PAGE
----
As part of the renewal of my subscription to “Selling Power” (www.sellingpower.com) I recieved a book called “The Top 60 Sales” – a series of anecdotes on selling.I sent in my best story. We will see if I get published (smirk). This is it ….
When I first started selling I worked for Canon selling copier and fax machines. I was fresh out of University and was fortunate enough to convince the top sales person in the company to become my mentor (Sales author Paul Shearstone) and had a great boss. Through that process I learned the foundation to what has made me successful today: tenacity. They taught me to always be learning (Reading, listening to audio books, learning from those around me) and to never give up.
During my 2nd year I moved into the number 1 position in the company at 330% of plan, turning a $30K per month territory into a $100K+ per month territory and I did that on deals like my most memorable.
The deal was memorable from the start. At that time, color copiers were new and very expensive – we had a demo model that we could all use. I did something no one had done before, I created my own copier flyer and convinced the company to pay for a mail drop into my territory (A mass mailer to all businesses within the postal codes that I managed). A week later, I received a call from a lady in purchasing at TransAmerica – asking about our copiers. I promptly returned the call, made an appointment and during the appointment found out that they were buying $200,000 worth of copiers and fax machines! The caveat being that TransAmerica had a world wide contract with Pitney Bowes and I was primarily being used only as a benchmark for quality and price.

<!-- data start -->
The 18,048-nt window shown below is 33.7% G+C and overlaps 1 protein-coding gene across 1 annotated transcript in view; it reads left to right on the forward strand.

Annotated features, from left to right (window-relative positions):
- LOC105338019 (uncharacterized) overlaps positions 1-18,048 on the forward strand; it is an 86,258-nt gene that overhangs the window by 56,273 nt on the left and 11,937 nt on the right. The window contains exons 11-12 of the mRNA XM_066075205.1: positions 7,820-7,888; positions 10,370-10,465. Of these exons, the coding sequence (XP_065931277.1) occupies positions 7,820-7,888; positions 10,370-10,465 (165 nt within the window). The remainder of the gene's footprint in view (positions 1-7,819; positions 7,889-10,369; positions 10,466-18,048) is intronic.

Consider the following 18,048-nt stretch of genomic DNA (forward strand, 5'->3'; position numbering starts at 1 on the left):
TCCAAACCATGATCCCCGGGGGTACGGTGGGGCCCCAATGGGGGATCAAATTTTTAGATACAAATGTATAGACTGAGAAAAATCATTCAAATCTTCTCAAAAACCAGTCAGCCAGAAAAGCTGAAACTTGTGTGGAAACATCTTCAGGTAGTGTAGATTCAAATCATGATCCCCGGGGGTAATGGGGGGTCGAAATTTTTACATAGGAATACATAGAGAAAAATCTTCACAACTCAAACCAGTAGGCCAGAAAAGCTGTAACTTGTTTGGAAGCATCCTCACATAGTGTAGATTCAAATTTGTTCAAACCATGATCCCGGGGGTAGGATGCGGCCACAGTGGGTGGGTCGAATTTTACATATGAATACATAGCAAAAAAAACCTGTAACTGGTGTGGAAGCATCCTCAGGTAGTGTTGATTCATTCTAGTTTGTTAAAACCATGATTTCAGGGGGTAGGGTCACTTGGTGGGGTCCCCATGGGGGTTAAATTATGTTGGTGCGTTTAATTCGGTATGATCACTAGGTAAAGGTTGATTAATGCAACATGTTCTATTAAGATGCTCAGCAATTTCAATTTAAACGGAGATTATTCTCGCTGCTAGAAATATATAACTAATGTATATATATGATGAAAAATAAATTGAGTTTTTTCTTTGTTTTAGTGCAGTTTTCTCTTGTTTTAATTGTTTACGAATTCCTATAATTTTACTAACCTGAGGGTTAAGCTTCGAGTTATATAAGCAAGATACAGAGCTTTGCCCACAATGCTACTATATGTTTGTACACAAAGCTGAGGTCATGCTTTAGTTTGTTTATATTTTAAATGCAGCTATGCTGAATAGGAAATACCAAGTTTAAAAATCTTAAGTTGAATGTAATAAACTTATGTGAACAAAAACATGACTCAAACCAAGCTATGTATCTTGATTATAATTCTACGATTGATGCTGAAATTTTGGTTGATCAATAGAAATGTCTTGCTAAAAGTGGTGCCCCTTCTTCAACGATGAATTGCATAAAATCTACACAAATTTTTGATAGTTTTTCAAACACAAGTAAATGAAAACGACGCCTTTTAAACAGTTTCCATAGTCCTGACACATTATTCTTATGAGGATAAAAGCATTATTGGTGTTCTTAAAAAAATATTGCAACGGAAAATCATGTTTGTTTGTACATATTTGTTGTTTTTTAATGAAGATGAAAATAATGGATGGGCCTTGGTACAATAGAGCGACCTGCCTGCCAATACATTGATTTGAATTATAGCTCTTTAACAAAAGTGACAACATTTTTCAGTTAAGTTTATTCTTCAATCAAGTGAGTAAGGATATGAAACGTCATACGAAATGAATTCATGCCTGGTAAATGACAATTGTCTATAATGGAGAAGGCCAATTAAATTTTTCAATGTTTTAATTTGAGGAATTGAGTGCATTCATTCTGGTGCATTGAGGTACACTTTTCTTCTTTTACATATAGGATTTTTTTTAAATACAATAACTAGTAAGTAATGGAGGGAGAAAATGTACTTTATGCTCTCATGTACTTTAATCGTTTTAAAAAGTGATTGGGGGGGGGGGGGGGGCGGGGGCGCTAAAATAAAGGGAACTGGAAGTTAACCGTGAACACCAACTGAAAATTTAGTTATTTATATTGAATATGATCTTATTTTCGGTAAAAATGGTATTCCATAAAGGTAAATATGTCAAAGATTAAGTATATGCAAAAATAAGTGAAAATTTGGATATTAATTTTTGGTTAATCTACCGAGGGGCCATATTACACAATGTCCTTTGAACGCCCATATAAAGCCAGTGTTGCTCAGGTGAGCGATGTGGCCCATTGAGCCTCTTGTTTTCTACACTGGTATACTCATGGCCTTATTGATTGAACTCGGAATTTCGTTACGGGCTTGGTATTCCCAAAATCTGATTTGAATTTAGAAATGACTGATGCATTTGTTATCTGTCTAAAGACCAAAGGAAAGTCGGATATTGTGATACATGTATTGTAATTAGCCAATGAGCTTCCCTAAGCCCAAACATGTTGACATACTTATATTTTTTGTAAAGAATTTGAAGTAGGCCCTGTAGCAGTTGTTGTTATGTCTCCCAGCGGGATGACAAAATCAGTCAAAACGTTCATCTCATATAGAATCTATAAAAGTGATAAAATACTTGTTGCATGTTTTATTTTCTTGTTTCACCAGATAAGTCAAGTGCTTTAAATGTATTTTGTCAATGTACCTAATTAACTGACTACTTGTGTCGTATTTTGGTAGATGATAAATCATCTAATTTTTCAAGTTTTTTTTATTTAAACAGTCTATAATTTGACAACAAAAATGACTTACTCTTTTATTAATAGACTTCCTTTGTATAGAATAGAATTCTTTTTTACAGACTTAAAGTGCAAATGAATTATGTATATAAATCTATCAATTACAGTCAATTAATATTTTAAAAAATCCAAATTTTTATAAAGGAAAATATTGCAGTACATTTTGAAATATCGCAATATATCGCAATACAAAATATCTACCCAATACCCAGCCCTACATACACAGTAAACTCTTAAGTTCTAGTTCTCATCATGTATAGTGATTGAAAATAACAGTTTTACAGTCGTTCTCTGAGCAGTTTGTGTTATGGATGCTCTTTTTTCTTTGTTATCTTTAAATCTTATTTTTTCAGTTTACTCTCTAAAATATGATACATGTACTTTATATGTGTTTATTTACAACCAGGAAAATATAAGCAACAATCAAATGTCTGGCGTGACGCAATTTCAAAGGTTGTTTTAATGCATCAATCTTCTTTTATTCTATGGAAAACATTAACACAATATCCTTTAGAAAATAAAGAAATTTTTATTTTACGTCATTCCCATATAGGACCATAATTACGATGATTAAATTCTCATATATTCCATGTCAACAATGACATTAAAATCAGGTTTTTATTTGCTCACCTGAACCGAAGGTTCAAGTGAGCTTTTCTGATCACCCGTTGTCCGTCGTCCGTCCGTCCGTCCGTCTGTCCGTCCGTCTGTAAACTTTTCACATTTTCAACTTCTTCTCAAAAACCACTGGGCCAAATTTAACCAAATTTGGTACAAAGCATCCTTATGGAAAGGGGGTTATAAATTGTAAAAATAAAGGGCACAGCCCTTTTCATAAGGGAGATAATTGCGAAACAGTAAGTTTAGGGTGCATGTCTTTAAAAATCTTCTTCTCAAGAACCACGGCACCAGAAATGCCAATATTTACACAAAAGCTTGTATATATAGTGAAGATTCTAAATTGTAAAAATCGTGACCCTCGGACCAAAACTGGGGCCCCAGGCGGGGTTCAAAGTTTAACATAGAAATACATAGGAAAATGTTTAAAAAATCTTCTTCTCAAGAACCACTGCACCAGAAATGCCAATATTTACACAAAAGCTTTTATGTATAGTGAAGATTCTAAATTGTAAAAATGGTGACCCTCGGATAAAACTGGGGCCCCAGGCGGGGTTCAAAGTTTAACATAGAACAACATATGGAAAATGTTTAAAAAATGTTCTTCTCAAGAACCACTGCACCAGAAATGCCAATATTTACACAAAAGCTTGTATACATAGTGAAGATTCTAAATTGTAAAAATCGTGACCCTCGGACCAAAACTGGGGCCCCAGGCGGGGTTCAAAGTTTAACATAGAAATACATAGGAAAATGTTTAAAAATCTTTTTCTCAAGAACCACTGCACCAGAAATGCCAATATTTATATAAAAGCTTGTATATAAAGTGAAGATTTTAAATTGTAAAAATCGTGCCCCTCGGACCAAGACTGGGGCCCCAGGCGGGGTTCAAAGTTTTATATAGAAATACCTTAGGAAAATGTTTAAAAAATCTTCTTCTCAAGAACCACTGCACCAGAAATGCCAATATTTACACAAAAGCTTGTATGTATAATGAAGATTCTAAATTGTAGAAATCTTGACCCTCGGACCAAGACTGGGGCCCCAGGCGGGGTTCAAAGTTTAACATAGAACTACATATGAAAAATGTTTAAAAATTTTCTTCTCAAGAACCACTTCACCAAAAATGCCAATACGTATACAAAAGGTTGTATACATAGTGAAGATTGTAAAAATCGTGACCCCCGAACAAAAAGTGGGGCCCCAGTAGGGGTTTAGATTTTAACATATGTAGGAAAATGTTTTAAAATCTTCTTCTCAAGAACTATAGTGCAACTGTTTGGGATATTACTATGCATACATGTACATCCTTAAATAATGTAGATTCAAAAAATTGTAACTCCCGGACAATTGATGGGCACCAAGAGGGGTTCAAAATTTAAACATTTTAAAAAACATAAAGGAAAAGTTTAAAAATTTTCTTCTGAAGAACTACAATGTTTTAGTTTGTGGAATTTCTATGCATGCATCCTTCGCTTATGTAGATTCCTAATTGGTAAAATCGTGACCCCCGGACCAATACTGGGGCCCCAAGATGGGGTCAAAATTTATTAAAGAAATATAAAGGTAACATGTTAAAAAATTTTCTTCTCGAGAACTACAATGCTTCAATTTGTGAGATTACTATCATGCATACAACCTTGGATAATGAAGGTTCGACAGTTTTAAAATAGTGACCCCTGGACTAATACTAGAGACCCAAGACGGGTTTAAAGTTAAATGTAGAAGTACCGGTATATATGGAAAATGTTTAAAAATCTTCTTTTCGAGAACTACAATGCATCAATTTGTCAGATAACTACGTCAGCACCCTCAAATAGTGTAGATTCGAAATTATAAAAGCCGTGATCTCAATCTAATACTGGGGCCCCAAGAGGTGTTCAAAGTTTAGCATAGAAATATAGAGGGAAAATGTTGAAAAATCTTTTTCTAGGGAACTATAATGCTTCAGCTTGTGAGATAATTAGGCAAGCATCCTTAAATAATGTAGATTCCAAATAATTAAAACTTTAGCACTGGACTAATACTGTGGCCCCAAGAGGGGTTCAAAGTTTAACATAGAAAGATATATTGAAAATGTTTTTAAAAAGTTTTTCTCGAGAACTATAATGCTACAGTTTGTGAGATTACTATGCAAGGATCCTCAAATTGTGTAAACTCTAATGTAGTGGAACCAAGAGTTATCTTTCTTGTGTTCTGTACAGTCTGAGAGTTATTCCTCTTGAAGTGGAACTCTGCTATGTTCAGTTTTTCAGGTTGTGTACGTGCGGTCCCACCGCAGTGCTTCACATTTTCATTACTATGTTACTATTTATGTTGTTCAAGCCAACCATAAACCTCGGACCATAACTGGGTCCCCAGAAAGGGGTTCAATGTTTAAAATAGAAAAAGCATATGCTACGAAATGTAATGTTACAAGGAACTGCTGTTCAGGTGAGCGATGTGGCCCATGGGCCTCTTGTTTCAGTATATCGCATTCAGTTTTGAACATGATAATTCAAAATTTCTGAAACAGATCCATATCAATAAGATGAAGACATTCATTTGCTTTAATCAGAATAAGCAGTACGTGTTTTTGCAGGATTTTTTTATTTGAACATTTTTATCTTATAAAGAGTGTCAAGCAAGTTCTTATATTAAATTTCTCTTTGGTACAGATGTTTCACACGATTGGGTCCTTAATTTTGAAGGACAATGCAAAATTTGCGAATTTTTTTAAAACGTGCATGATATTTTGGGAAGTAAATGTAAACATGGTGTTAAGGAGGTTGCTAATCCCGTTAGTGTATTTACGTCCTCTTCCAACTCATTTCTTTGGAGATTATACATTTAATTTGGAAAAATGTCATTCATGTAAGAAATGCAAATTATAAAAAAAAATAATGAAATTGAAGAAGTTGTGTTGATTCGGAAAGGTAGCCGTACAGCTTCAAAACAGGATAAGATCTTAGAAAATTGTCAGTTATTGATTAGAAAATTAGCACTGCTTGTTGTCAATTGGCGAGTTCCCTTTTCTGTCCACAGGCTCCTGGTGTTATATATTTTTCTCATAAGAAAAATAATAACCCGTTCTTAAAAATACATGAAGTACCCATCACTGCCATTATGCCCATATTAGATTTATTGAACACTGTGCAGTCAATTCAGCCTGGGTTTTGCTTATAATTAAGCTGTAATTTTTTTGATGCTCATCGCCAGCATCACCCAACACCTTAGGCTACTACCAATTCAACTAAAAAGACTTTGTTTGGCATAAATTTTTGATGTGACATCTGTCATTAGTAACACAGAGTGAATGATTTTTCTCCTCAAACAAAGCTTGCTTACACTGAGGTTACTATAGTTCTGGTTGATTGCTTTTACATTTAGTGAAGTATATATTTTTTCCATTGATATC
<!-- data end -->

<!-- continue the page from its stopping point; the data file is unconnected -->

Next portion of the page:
Over the next 8 months, I spent countless hours building a good working relationship with the purchasing manager, the office manager and staff in the branch. I pushed past the benchmarking status and convinced them of our value proposition, quality and industry leadership. I convinced them to short list to two vendors and do a product bake-off (I knew that our products were far superior to the competitors). During the bake-off, I camped at their office baby-sitting the machines, holding training sessions to show off the advanced features and how it could make the staff’s life easier and having services proactively service the machines to demonstrate our attention to detail.
Our machines sat at the customer site for 2 months ($100K of demo equipment) and the purchasing manager gave me the verbal – they were going to go against the world wide contract (At a premium) to select our products. I dropped off the contracts for the VP to sign and she told me to be patient, that it would get done by the end of the month. It was the last day of the quarter, I still did not have the paper and I was sitting in my boss’ office when he dropped the bomb “The branch manager does not think that you are going to get this deal. They are pushing me to pull the equipment”. I knew that if we pulled the equipment now, that paperwork would never get signed so I responded “We can’t do that. This is my deal. What do I do?”.